The Court of Appeal ruled that the term Agent should be broadly interpreted to encompass any party to whom the Charterer had entrusted the performance of its obligations under the charterparty, including the loading and discharge of cargo. These entities were referred to as delegates, which could include sub-charterers, sub-sub-charterers, and even shippers or receivers. Consequently, the court concluded that the ship remained on hire throughout the period of delay and arrest at the port of discharge.
While the decision is currently under appeal to the Supreme Court, it has garnered widespread acceptance as a correct and practical commercial approach to allocating responsibilities between the owner and charterer under the New York Produce Exchange (NYPE).
Pitfalls Off-Hire Clauses
In a time charter, the burden of delay primarily falls upon the Charterers. In the absence of any contradictory terms, the charter party specifies the duration for which they have the right to utilize the ship for commercial purposes. Simultaneously, the Shipowner is entitled to receive hire throughout that period and regain control of the ship after its expiration.
Consequently, Time Charterers are keen on incorporating clauses that define their obligations during the time charter. The most prevalent safeguard against risk is the Off-Hire Clause.
Purpose of Off-Hire Clause
The purpose of Off-Hire Clause is to permit the Charterer to halt hire payments if any delays occur in the ship’s operations. Nonetheless, the general rule dictates that hire is payable in full and in advance unless there is an Explicit Clause suggesting otherwise, placing the onus on charterers to prove their entitlement to withhold hire under specific circumstances.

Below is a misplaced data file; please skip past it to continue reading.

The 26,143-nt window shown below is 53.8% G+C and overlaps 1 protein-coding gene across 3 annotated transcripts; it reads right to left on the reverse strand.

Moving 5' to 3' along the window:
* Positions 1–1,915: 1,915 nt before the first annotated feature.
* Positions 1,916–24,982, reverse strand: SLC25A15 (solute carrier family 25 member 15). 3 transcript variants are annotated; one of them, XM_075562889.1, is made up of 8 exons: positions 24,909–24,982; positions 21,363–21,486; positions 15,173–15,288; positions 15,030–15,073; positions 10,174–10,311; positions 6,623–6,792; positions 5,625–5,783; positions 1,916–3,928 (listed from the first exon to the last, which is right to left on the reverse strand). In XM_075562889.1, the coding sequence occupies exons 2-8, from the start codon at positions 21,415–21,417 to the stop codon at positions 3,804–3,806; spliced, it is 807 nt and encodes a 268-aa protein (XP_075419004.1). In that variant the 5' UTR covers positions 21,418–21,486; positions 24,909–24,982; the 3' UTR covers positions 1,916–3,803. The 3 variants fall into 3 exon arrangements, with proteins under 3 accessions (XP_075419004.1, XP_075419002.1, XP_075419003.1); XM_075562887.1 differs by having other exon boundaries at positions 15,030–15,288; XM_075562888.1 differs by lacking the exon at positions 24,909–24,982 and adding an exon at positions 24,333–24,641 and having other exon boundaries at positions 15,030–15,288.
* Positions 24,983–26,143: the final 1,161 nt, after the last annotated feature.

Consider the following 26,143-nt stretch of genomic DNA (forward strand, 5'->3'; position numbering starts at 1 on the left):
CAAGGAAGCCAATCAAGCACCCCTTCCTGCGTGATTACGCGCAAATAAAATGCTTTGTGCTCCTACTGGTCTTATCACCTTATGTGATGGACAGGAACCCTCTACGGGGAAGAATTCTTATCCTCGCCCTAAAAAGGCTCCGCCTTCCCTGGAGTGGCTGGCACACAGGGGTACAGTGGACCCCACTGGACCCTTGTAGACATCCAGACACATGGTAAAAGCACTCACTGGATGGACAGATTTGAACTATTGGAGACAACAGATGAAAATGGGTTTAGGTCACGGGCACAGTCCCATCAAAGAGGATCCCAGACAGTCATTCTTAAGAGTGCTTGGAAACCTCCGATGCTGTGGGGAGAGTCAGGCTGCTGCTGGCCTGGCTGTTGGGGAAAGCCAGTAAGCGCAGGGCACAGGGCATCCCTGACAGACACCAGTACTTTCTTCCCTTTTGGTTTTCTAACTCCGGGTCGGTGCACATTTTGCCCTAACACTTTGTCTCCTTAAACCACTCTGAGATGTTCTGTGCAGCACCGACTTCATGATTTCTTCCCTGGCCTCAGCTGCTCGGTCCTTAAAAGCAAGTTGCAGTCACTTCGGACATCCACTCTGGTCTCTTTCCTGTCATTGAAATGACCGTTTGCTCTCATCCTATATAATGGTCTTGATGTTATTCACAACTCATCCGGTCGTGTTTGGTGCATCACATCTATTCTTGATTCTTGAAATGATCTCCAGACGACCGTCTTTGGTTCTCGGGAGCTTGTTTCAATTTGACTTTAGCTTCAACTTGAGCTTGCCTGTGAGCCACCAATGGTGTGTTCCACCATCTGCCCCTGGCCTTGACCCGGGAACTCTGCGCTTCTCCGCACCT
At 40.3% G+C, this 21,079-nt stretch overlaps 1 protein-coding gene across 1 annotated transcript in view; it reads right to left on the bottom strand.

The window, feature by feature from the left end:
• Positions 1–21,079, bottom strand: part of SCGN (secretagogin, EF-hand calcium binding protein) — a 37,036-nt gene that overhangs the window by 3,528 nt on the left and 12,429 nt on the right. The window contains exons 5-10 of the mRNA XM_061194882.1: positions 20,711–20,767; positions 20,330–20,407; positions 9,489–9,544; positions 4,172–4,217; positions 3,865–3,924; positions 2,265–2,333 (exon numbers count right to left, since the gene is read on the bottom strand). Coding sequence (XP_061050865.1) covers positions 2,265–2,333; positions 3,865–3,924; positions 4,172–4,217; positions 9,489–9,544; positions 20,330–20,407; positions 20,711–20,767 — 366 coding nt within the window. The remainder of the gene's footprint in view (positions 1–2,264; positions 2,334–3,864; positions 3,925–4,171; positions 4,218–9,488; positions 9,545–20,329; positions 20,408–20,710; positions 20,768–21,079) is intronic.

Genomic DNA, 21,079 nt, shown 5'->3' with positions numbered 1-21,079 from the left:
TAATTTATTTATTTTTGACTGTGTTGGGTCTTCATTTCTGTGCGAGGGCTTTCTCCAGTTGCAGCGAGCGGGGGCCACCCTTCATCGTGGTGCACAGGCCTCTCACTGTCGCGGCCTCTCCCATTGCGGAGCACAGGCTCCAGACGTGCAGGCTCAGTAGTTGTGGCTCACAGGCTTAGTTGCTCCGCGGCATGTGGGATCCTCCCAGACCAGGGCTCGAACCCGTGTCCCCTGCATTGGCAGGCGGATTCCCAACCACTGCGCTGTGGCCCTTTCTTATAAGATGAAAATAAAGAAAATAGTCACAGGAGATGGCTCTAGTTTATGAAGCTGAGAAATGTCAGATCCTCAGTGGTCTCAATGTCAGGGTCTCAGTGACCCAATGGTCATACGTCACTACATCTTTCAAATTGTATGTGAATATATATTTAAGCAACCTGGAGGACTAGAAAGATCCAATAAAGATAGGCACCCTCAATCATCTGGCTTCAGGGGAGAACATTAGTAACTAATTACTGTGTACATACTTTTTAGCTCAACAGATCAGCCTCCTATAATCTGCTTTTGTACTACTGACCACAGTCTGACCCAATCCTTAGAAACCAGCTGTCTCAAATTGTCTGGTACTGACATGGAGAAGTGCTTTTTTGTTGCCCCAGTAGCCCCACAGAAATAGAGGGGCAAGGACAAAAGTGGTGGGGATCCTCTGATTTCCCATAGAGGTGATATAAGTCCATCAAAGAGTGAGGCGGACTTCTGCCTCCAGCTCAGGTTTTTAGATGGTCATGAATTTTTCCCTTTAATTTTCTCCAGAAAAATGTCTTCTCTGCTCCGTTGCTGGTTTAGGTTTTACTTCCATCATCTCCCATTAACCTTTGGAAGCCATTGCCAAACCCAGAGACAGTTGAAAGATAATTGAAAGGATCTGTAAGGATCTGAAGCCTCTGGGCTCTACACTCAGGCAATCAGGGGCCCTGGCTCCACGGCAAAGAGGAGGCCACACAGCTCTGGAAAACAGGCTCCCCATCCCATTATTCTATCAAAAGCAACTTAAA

If a Charterer wishes to argue that hire is not due to delays, Charterer must clearly align themselves with the provisions of the clause (The Mareva AS 1977 Case).
Failure to do so would result in non-compliance with the charter’s stipulations, leaving the Charterer vulnerable to various remedies exercised by the Shipowner in such situations, including the possibility of terminating the charter agreement.
Types of Off-Hire Clause
Off-Hire Clauses can be categorized into two types:
1- Period Loss of Time Clause
2- Net Loss of Time Clause
For instance, the New York Produce Exchange (NYPE) Form 1946 (Clause 15), exemplifies a Net Loss of Time Clause:
“In the event of loss of time from deficiency of men or stores, fire, breakdown or damages to hull, machinery or equipment, grounding, detention by average accidents to ship or cargo, drydocking for the purpose of examination or painting of the bottom, or by any other cause preventing the full working of the ship, the payment of hire shall cease for the time thereby lost.”
This clause favors the Shipowner, as only the resulting Net Loss of Time is considered off-hire.
On the other hand, the Period Loss of Time Clause, represented by Clause 21 of Shelltime 3, brings about a different outcome:
“The ship shall be off-hire from the commencement of such loss of time until she is again ready and in an efficient state to resume her service.”
Under this clause, the ship remains off-hire for the entire period it is deemed inefficient to perform the required service. As a result, even partial inefficiency leads to a complete cessation of hire, which is notably advantageous to the Charterer. Moreover, unlike the net off-hire clause, the Charterer is not obligated to prove that time was lost due to inefficiency. The ship is simply considered off-hire for that specific period.